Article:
“Common sense gun laws” is a great slogan, but like “affordable care” the details matter a lot. We currently have quite a bit of “common sense” gun laws that are the equivalent to “shouting fire” when none exists–With rare exceptions you can’t shoot at people or threaten them with a gun, purchase is limited to adults, violent felons can’t have them, etc. What’s usually meant by “common sense laws” that we don’t already have is full registration and a ban on most features invented after about 1905.

    I think the pre-Obamacare insurance system including both the corporations and the regulations (largely written by those corporations) are mostly responsible for the health care mess. It astonishes me that the “solution” is even more regulation to force us to buy insurance from those same companies. Wouldn’t it make more sense to at least remove some of the legal framework that perpetuates this system? At minimum, there should be no tax penalty for buying your own insurance instead of having your employer pick it for you and you should be allowed to buy out of state.

    You really have a problem with that?

    The difference in living standard between poverty level and you or me is bigger than the difference between you or me and a 1%er in reality, if not in strict financial terms. I’ve got a decent, safe home, never worry about where my next meal is coming from and if I miss a paycheck or two or my car dies none of that changes–that’s more important to me than driving a BMW or taking fancy vacations. Most Americans are in the 1% worldwide. It would be great if the minimum standard of living could be raised..but that isn’t as simple as raising the minimum wage, or giving out more benefits. Quite a few benefits that appear to be helpful short term are harmful long term. Free food for Haitian hurricane victims for example–necessary short term, but done too long drove farmers and other normal food sources out of business. Results matter more than intentions.

    Somalia doesn’t have support for property rights, a key element of libertarian philosophy, and a key difference between libertarian and anarchist. “Go to Somalia” is the equivalent of saying that anyone to the left of George Bush is a communist and should go to Cuba or North Korea.

  7. Oh dear. That’s what I get for feeding the trolls.

    You concede my point about commonsense speech laws but throw up your hands at the idea of regulating firearms. Universal background checks, strict enforcement of statutes against straw buyers (a major source of guns for inner city carnage), and limitations on high capacity magazines are supported by responsible gun owners.To quote: You really have a problem with that?

    I agree that the the third party medical payment system is largely responsible for the mess we’re inn (that was the point of my post), but I never said I thought Obamacare was a solution. Far from it. But trying to put words into my mouth is a time-honored trolling technique.

    I also never said anything specific about *how* to address income inequality. It has far less to do with what you would call “benefits and handouts” and a lot more to do with reforming tax laws and election laws to reverse the financial oligarchy the 0.1% have already achieved.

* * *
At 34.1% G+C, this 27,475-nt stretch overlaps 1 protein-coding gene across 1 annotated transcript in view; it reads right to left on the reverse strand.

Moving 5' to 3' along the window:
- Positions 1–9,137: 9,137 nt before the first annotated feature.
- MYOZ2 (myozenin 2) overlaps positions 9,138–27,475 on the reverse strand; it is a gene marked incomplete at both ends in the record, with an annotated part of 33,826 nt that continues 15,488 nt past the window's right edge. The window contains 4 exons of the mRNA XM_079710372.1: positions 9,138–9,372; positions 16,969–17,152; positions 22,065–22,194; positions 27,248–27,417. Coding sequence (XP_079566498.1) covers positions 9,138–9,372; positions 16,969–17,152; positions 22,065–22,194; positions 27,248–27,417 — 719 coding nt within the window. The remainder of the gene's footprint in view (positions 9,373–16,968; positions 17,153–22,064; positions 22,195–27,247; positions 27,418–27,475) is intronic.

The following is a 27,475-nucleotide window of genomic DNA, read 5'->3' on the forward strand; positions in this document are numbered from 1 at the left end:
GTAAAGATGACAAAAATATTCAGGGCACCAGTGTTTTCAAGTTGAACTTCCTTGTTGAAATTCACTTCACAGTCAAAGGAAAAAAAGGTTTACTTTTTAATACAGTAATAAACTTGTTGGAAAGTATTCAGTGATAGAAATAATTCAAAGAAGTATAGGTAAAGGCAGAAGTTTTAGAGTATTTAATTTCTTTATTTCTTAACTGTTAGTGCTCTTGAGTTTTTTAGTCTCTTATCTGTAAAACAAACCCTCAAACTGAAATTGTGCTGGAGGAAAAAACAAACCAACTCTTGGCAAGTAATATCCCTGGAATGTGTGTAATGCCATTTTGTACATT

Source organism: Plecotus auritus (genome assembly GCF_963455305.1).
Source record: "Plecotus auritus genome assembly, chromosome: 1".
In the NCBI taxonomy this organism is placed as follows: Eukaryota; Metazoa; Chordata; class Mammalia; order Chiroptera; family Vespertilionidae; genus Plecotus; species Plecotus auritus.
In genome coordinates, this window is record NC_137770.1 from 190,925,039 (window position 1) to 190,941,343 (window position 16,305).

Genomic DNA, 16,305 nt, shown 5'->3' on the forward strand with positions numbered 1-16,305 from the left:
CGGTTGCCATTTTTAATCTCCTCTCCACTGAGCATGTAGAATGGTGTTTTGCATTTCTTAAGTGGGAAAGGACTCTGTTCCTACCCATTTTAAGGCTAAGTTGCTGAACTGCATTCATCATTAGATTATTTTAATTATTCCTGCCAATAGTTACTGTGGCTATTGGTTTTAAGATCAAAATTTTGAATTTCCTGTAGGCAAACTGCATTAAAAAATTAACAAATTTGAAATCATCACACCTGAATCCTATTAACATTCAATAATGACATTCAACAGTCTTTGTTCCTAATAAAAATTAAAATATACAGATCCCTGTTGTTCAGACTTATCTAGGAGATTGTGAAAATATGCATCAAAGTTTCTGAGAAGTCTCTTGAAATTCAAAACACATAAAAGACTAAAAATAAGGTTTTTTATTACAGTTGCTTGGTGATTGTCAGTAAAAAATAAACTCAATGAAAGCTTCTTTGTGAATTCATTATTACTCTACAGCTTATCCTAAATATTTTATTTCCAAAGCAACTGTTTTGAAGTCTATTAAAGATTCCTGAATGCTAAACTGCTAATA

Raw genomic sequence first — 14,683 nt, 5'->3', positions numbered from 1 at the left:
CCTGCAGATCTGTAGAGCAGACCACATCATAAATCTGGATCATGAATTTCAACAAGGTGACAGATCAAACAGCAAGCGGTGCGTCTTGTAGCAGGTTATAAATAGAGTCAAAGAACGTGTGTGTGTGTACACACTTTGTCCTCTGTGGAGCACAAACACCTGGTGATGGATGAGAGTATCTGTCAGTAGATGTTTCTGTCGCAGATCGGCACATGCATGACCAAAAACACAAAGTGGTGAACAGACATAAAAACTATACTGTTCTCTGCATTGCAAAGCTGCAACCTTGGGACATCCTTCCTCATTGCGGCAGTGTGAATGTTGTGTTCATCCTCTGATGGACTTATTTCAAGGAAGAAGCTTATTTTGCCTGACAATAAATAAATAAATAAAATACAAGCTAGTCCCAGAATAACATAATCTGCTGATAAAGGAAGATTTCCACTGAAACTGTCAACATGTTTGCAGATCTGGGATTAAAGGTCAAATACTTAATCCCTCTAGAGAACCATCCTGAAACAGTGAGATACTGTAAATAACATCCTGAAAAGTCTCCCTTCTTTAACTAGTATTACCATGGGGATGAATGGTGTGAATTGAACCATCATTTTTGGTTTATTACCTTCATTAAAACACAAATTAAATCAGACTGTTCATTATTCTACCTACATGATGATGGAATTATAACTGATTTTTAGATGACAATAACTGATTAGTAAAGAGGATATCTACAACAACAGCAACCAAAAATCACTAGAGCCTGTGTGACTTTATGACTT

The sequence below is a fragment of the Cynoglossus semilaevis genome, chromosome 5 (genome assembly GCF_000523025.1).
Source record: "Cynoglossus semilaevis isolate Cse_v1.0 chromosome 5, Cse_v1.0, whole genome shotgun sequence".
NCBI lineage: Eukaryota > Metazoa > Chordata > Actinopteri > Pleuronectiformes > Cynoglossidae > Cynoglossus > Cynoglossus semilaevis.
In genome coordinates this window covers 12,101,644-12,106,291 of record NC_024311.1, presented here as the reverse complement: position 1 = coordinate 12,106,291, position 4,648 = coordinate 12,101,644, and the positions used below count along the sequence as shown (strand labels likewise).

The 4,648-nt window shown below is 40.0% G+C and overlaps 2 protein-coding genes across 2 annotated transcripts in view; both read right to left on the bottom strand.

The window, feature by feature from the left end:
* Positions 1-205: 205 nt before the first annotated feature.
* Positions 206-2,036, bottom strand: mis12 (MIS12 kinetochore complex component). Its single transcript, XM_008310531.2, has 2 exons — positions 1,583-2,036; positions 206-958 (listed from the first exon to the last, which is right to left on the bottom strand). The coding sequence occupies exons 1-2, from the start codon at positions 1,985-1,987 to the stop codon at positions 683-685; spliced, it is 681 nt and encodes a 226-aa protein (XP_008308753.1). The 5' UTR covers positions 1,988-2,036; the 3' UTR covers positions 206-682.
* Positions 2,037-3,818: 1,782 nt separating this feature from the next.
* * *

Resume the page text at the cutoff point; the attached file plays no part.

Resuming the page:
8. I didn’t intend to imply that *you* supported Obamacare, that’s putting words in my mouth.

    I support reforming tax laws (although I suspect not in the same way as you do, I want simpler and far lower rates) and reforming election laws in theory…but almost all election law reform proposals I’ve seen benefit incumbents far more than challengers, counterproductive to reducing the influence of the 1%.

    Common sense gun laws is a term with baggage similar to States Rights–there’s a valid concept in there somewhere, but it is usually meant as a code word to refer to something else. Many gun owners would accept a properly crafted background check system as a compromise along with eliminating some other restriction, but most proposals are a disguised form of universal registration or add unnecessary hurdles to purchasing a gun. Most of us already support prosecution of straw buyers. Most of us however don’t think there are enough crimes requiring 12 uninterrupted rounds to justify arbitrary restrictions. (or NY state’s new law of 7) Hardly any of us think that bayonet crimes were so prevalent that we needed the additional common sense restrictions on bayonet mounts we had for 10 years.

    I’m sorry you consider me a troll. If you prefer your comments to be limited to people who agree with you, let me know and I’ll abide by that.

  9. This is not a comment related to your article. I read your article about OB/GYNs not being primary physicians ( and I am in agreement with you. However this seems to have changed since I had my children. Recently I’ve heard 2 cases where pregnant women were refused care by ERs or primary care offices because they were pregnant. I am trying to find out why that is now the case. Are there regulations regarding that? (I do live in the USA.) Thanks, Mary